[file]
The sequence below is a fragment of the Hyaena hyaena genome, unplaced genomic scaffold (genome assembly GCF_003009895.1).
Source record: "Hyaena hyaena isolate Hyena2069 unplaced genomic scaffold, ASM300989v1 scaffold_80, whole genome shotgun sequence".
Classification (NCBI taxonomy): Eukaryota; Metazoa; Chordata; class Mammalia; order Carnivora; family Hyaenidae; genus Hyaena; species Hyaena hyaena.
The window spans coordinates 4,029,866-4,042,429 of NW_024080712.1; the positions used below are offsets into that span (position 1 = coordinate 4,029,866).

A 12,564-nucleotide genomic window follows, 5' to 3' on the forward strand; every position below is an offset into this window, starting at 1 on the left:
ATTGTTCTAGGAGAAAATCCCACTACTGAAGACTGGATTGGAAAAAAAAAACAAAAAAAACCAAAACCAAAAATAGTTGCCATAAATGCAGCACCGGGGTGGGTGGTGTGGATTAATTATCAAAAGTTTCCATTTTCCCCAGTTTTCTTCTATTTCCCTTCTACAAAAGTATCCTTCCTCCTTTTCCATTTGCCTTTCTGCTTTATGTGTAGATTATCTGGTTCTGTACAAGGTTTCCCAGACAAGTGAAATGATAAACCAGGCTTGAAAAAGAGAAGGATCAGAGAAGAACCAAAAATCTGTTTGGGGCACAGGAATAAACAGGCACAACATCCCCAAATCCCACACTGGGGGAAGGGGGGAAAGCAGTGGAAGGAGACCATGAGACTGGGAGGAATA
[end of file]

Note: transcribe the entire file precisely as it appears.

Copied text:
The sequence below is a fragment of the Hyaena hyaena genome, unplaced genomic scaffold (genome assembly GCF_003009895.1).
Source record: "Hyaena hyaena isolate Hyena2069 unplaced genomic scaffold, ASM300989v1 scaffold_80, whole genome shotgun sequence".
Classification (NCBI taxonomy): Eukaryota; Metazoa; Chordata; class Mammalia; order Carnivora; family Hyaenidae; genus Hyaena; species Hyaena hyaena.
The window spans coordinates 4,029,866-4,042,429 of NW_024080712.1; the positions used below are offsets into that span (position 1 = coordinate 4,029,866).

A 12,564-nucleotide genomic window follows, 5' to 3' on the forward strand; every position below is an offset into this window, starting at 1 on the left:
ATTGTTCTAGGAGAAAATCCCACTACTGAAGACTGGATTGGAAAAAAAAAACAAAAAAAACCAAAACCAAAAATAGTTGCCATAAATGCAGCACCGGGGTGGGTGGTGTGGATTAATTATCAAAAGTTTCCATTTTCCCCAGTTTTCTTCTATTTCCCTTCTACAAAAGTATCCTTCCTCCTTTTCCATTTGCCTTTCTGCTTTATGTGTAGATTATCTGGTTCTGTACAAGGTTTCCCAGACAAGTGAAATGATAAACCAGGCTTGAAAAAGAGAAGGATCAGAGAAGAACCAAAAATCTGTTTGGGGCACAGGAATAAACAGGCACAACATCCCCAAATCCCACACTGGGGGAAGGGGGGAAAGCAGTGGAAGGAGACCATGAGACTGGGAGGAATA